TRAIL (tumor necrosis factor-related apoptosis inducing ligand) has been proposed as a treatment for cancer of the colon and esophagus - as well as the lung, breast and ovary.
But development of the therapy suffered a setback earlier this year when researchers reported that it appeared to destroy healthy cells in the liver.
Writing in Cancer Research, a team from the University of Pennsylvania, US, say they have now found a way to prevent these side effects.
Laboratory studies on colon cancer cells showed that TRAIL worked against cancer through two pathways involving the enzymes caspase 8 and caspase 9. But it mainly acted against the healthy liver through caspase 9, they said.
Researcher Dr Wafik El-Deiry said: "Part of the reason we've been so excited about this treatment is because it seems to be very effective on a wide range of human cancers. It was on its way toward clinical trials, and then there was this set-back.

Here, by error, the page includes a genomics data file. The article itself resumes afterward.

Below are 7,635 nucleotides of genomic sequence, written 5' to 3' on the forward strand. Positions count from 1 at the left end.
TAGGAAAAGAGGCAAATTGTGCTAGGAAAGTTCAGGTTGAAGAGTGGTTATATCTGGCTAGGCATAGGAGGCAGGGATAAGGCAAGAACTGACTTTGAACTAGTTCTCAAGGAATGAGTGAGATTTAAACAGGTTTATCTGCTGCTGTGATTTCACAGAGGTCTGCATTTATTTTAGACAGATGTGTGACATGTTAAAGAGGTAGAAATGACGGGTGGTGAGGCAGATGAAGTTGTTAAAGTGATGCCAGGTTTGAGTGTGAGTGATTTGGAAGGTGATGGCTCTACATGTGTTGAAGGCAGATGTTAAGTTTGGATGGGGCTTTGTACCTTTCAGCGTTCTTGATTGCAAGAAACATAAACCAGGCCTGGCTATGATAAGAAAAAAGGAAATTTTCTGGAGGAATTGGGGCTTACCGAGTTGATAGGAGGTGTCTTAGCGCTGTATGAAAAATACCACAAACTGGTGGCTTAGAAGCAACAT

"But now we've solved the toxicity problem. Within the context of clinical trials, we should be able to protect the liver while still killing cancer cells.
"What we are proposing is a schedule of treatments that would avoid using chemotherapy or radiation at the same time we use TRAIL with a caspase 9 inhibitor. That will increase the safety and strength of both therapies."
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